Deleting a List Item While Iterating

Let’s trim a long list and list the list.

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list_1 = [1, 2, 3, 4]
list_2 = [1, 2, 3, 4]
list_3 = [1, 2, 3, 4]
list_4 = [1, 2, 3, 4]
for idx, item in enumerate(list_1):
del item
for idx, item in enumerate(list_2):
for idx, item in enumerate(list_3[:]):
for idx, item in enumerate(list_4):

Can you guess why the output is [2, 4]?


  • It’s never a good idea to change the object that you’re iterating over. The correct way to do so is to iterate over a copy of the object instead, and list_3[:] does just that.
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some_list = [1, 2, 3, 4]
print(id(some_list[:])) # Notice that python creates new object for sliced list.

The difference between del, remove, and pop:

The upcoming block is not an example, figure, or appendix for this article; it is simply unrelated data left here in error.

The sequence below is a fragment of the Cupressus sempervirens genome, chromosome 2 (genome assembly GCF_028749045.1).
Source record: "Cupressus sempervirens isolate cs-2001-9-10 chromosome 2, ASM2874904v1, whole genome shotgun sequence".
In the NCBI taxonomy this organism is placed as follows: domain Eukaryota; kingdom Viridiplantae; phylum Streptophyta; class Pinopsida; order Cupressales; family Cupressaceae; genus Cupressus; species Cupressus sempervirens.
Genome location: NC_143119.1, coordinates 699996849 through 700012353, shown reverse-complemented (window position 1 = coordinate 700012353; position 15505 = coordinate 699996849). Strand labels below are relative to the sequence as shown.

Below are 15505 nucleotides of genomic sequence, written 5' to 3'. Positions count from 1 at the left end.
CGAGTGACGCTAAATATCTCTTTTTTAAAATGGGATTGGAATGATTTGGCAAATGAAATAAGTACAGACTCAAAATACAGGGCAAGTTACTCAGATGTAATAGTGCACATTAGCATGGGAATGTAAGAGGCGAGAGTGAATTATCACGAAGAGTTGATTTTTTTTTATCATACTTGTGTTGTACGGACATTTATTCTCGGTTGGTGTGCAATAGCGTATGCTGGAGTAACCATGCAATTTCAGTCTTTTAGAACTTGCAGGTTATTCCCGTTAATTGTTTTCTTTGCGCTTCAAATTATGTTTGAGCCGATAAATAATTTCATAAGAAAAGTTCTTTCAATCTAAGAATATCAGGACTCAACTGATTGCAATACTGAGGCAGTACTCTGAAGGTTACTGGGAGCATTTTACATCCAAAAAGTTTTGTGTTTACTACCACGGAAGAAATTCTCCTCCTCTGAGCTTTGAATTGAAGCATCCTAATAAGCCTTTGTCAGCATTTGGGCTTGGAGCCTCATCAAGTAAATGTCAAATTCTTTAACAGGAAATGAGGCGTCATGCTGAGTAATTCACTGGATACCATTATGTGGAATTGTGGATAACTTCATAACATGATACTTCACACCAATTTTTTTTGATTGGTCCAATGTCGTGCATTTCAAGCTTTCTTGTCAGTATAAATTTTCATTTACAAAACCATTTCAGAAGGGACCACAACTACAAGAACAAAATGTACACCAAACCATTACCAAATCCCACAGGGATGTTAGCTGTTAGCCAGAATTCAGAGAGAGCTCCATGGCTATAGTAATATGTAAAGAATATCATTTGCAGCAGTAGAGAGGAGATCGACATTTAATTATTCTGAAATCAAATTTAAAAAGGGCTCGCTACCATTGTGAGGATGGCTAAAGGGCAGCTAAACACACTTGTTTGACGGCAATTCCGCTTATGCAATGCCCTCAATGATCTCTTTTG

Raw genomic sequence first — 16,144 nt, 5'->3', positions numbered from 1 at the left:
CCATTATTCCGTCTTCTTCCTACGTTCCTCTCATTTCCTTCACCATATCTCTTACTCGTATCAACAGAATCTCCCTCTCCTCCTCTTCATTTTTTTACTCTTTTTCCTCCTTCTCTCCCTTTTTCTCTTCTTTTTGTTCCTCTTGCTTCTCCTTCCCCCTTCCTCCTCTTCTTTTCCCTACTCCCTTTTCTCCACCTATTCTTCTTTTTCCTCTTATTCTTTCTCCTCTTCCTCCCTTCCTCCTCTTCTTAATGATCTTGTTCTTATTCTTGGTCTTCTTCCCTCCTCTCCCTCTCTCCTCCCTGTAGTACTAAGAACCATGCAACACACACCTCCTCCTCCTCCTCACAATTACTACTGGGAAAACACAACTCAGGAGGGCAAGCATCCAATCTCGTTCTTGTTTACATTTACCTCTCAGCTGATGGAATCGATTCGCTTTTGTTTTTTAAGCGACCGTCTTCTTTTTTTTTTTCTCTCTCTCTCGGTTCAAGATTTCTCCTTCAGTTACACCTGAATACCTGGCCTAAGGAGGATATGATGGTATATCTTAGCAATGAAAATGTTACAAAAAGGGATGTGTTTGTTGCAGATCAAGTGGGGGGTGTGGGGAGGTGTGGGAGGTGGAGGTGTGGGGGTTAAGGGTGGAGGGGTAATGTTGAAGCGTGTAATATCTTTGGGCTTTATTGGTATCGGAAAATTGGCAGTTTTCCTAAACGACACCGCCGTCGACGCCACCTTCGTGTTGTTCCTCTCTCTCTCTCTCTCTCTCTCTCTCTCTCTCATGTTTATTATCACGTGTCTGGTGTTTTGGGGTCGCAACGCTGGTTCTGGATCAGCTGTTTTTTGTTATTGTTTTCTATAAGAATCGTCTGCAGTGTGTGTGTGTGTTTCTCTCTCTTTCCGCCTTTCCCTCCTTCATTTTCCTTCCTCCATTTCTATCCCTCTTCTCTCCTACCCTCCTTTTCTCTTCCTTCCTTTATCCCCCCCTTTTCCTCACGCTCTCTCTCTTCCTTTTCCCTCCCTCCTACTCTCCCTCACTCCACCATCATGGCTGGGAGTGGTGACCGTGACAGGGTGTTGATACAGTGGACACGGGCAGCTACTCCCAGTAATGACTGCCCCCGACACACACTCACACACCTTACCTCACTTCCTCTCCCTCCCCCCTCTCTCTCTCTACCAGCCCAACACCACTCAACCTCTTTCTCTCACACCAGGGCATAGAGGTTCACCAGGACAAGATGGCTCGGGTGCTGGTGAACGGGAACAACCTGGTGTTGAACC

• del var_name just removes the binding of the var_name from the local or global namespace (that’s why the list_1 is unaffected).
  • remove removes the first matching value, not a specific index, and raises ValueError if the value is not found.
  • pop removes the element at a specific index and returns it, and raises IndexError if an invalid index is specified.

Why is the output [2, 4]?

  • The list iteration is done index by index, and when we remove 1 from list_2 or list_4, the contents of the lists are now [2, 3, 4]. The remaining elements are shifted down, i.e., 2 is at index 0, and 3 is at index 1. Since the next iteration is going to look at index 1 (which is the 3), the 2 gets skipped entirely. A similar thing will happen with every alternate element in the list sequence.
  • Refer to this StackOverflow thread explaining the example.
  • See also this nice StackOverflow thread for a similar example related to dictionaries in Python.